Budget Constraints Challenge City Staff to Review Services Provided

The annual budget process is nearing completion. Earlier this week the public hearing for the proposed 2011 budget was continued until the November 16th council meeting for two reasons. First, if anyone had comments or objections to the proposed budget, we wanted time to consider their input. Secondly, the approval of statewide ballot measures affecting government finances would have significantly reduced revenue for the 2011 budget.

In reaction to the threat of a drastic reduction in general fund revenue that would have resulted if Proposition 101 had been approved, we prepared two versions of the 2011 budget. Now that we know the outcome of the election, we can proceed with the version of the budget presented to council last month with only minor changes expected.

Even without the severe reduction in revenue faced in this election, the City has difficult choices on how to allocate available funds. A thoroughly analyzed, long-term solution to future budget shortfalls is also needed.

We recognize that future sales tax revenue is unlikely to keep pace with cost increases from inflation and regulatory requirements. Over the past several years, city operations have experienced greater rates of cost inflation than the rate at which sales tax revenue increases, if at all. For example, natural gas, electricity, fuel, asphalt, chemicals, and medical insurance usually outpace the general rate of inflation and increases in sales tax collections.

The 2011 budget presented to the city council was balanced through staff attrition; this is not a sustainable solution to budget shortfalls without a reduction in services or real change in how we deliver services.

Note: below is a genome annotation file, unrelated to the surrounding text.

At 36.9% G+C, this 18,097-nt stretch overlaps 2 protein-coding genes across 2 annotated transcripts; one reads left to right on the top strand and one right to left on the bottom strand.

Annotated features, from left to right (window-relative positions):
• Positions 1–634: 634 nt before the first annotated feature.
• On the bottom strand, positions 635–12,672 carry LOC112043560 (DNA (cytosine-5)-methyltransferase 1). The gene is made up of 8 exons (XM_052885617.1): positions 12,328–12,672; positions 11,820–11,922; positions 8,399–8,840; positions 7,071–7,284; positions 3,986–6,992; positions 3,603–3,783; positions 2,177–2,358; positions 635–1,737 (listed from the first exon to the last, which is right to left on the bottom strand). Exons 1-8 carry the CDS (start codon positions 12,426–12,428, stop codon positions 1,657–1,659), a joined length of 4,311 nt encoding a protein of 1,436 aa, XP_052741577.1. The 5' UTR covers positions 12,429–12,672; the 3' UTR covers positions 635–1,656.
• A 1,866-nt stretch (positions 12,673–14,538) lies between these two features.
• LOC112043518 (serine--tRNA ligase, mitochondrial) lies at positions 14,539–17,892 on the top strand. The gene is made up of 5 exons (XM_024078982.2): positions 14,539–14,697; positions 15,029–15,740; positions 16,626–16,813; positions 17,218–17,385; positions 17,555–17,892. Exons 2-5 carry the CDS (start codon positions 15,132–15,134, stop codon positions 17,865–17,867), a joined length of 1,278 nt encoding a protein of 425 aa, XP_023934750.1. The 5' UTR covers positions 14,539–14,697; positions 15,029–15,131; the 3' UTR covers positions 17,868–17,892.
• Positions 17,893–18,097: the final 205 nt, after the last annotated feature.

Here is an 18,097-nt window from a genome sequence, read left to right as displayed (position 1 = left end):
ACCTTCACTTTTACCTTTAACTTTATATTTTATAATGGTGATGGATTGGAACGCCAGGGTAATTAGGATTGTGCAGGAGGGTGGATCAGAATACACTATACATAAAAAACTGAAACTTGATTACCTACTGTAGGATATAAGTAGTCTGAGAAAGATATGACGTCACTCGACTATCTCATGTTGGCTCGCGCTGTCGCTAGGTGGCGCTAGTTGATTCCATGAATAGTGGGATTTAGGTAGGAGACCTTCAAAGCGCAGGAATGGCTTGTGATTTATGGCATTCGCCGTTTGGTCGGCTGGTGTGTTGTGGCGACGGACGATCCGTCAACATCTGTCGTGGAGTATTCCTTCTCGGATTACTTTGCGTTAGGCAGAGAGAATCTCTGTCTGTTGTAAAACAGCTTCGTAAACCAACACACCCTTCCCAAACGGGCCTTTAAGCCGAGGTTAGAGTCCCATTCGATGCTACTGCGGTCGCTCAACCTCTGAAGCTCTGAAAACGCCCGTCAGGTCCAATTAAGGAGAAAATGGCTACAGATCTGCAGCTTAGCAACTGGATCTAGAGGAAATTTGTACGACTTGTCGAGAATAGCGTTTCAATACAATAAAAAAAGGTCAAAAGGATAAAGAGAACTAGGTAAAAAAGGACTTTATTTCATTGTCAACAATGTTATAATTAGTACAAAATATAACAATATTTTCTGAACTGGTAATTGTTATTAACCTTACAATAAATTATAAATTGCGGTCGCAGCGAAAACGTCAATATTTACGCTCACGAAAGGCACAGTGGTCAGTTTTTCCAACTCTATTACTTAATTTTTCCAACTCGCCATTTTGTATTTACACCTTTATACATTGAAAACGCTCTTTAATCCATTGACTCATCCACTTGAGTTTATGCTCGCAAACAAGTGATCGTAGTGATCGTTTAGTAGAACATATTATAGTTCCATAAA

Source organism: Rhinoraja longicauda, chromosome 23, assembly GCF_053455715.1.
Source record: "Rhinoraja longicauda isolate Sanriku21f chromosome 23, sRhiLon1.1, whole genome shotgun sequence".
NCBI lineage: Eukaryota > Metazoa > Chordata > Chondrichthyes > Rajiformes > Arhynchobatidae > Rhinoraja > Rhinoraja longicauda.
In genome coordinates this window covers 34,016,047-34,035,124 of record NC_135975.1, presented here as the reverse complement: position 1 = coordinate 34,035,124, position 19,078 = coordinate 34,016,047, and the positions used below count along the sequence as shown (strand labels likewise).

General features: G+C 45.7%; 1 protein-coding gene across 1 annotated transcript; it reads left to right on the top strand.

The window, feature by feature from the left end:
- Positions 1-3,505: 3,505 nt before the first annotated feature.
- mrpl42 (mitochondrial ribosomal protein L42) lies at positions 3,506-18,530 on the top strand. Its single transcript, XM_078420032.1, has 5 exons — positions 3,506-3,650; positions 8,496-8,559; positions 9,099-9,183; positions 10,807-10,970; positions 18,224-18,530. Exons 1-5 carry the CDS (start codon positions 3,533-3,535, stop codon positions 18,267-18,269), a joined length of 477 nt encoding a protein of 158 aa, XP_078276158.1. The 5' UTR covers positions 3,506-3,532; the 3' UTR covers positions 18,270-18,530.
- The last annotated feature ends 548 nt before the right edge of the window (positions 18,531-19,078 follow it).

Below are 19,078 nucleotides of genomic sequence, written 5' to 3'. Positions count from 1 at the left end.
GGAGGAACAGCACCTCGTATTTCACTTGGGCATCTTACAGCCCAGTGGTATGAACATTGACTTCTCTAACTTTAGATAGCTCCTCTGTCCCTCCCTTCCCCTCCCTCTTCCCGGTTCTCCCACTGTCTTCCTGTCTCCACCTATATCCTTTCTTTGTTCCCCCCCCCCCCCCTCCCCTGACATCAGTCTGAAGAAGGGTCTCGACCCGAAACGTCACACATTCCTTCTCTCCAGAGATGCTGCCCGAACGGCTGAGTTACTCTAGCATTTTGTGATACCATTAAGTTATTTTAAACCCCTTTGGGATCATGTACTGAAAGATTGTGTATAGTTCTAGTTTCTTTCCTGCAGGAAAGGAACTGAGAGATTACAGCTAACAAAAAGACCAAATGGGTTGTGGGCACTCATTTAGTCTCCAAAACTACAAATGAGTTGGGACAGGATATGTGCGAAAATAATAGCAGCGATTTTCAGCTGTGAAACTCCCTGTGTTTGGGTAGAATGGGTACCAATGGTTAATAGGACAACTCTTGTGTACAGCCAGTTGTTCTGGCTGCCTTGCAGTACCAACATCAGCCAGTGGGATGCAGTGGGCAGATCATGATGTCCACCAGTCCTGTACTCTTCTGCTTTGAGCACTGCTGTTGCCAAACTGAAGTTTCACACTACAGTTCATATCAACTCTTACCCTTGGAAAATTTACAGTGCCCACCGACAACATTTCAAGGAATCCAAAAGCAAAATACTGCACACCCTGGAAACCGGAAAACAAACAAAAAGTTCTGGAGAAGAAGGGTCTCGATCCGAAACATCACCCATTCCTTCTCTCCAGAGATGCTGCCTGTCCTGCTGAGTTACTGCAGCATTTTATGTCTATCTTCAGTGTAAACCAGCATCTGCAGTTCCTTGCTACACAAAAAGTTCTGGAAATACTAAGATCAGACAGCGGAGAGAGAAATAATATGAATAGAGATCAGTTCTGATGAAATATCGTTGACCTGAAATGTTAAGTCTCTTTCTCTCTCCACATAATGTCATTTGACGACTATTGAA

Over the next several months, staff will evaluate services provided to residents and visitors.

We will review the city code and eliminate regulations that may be outdated or no longer necessary. We will evaluate whether we reacted to a small group of vocal citizens by taking on some new services or projects or whether they truly provide a broad community benefit aligned with our guiding documents. We will also consider whether it makes sense to utilize a private sector model in other areas besides our enterprise funds. A very traditional role of government is to provide basic health, sanitation and safety services, including maintaining public order and providing emergency response. Public services, by definition, benefit the population broadly. Imagine if all property owners contracted separately for their sections of the street or water and sewer lines to be maintained.

Critics must also recognize that the profit motive in the private sector is sometimes at odds with the public good. Some decisions should not be based on a risk-weighted cost/benefit analysis. Governments generally provide services that are not well suited for the private sector.

Clearly, government’s influence has increased over the years. At the local level, some expansion is a reaction federal mandates requiring more monitoring and reporting across all functions within the City. We have greater knowledge of risks to the environment and factors affecting the health and welfare of citizens, which prompts government oversight. We also have a higher standard of living than in earlier times when government was smaller. In some cases, the City has added services that local citizens have requested. How many times have you heard someone say, “Why doesn’t the City do something about….”

Expectations for the level of basic public services and quality of life amenities are not the same for all citizens. As we continue to evaluate what services we provide and where we spend taxpayer dollars, we welcome your input.